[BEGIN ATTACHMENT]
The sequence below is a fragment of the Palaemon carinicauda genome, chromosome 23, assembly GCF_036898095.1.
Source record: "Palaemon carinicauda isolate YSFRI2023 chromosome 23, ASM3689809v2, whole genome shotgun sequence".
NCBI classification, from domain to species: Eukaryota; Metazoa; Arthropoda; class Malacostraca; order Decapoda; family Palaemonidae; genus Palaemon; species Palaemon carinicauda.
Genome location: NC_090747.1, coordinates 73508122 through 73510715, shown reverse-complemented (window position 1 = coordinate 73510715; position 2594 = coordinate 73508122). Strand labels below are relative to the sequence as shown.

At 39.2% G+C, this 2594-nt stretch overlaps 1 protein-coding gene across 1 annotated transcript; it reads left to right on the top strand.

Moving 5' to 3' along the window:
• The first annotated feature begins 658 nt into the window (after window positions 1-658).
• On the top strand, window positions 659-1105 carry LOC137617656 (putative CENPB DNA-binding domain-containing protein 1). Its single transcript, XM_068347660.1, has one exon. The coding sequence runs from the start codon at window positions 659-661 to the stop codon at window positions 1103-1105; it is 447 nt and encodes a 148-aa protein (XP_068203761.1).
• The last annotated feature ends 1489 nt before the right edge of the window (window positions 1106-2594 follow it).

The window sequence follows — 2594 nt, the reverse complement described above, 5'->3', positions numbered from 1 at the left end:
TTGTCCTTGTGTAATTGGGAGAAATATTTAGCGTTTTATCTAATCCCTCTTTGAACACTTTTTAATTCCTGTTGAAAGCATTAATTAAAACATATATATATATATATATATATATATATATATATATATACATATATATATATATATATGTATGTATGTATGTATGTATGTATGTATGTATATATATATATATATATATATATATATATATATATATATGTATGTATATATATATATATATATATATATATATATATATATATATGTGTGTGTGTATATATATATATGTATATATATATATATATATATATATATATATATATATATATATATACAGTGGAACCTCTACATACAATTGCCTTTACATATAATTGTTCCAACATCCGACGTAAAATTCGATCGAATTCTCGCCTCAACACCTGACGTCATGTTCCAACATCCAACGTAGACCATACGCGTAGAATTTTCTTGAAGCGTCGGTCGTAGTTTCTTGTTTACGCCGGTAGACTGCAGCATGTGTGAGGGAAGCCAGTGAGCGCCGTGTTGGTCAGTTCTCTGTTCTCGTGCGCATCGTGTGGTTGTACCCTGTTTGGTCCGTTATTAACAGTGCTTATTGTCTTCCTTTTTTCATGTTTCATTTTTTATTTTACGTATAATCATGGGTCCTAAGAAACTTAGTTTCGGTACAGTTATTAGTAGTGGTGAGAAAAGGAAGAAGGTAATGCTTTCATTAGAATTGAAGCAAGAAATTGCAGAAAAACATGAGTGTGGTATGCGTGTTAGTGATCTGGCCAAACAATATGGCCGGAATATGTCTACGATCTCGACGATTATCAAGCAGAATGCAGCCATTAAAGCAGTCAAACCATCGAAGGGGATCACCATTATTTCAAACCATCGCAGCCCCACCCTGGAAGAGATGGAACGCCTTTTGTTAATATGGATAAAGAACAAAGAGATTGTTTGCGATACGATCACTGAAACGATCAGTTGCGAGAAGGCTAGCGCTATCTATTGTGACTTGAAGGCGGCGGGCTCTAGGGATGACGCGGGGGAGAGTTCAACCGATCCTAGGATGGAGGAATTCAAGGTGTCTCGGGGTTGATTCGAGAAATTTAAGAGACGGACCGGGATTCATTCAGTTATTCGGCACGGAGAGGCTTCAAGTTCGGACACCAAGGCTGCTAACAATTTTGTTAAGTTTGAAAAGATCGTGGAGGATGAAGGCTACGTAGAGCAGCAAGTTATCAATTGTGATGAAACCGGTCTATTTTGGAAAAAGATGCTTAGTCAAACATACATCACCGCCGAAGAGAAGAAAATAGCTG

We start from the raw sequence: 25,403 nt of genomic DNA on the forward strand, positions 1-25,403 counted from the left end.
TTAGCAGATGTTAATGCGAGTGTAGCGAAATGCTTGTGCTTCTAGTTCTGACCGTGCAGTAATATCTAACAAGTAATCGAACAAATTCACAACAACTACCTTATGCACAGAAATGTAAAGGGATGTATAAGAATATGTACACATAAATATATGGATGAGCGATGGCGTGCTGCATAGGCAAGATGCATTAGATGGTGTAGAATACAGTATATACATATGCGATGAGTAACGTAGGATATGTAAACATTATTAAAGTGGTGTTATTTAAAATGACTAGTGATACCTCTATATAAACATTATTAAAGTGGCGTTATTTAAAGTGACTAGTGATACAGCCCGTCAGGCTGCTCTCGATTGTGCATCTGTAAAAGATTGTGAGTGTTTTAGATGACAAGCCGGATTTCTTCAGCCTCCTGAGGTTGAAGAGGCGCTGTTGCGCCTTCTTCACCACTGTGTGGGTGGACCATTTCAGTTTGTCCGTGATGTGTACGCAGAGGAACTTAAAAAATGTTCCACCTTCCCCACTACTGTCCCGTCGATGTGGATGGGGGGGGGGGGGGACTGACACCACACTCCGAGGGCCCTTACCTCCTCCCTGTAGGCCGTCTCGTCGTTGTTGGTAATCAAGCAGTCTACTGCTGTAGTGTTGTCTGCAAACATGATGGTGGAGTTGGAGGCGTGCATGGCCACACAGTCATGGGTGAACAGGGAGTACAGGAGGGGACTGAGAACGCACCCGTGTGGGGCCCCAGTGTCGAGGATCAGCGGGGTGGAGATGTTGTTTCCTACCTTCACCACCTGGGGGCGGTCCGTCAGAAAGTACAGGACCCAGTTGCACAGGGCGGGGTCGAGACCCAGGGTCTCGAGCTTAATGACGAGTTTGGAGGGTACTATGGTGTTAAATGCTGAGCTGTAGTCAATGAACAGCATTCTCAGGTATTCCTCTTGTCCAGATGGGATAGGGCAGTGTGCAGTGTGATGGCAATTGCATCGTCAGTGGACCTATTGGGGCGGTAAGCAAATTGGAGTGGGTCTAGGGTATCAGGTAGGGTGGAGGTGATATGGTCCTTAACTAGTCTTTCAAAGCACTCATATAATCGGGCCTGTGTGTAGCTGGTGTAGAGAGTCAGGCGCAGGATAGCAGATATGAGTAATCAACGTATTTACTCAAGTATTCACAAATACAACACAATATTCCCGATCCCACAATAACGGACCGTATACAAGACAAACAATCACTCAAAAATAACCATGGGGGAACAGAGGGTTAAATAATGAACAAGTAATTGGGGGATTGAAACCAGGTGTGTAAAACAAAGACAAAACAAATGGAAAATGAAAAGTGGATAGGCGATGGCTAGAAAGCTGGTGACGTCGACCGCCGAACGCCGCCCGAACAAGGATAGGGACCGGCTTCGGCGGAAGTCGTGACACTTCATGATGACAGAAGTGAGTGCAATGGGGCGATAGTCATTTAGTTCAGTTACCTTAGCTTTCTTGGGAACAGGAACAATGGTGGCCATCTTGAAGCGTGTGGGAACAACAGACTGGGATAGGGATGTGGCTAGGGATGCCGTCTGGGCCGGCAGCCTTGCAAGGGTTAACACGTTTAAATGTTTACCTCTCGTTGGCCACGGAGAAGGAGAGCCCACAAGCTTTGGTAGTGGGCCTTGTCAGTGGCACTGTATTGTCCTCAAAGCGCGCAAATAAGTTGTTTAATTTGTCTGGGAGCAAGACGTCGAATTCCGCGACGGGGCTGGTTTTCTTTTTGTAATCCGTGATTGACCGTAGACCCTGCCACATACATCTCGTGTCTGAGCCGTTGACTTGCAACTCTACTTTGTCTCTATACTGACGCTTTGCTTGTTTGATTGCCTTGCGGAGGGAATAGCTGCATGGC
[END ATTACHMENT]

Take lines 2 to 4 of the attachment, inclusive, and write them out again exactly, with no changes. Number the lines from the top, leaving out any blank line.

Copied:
Source record: "Palaemon carinicauda isolate YSFRI2023 chromosome 23, ASM3689809v2, whole genome shotgun sequence".
NCBI classification, from domain to species: Eukaryota; Metazoa; Arthropoda; class Malacostraca; order Decapoda; family Palaemonidae; genus Palaemon; species Palaemon carinicauda.
Genome location: NC_090747.1, coordinates 73508122 through 73510715, shown reverse-complemented (window position 1 = coordinate 73510715; position 2594 = coordinate 73508122). Strand labels below are relative to the sequence as shown.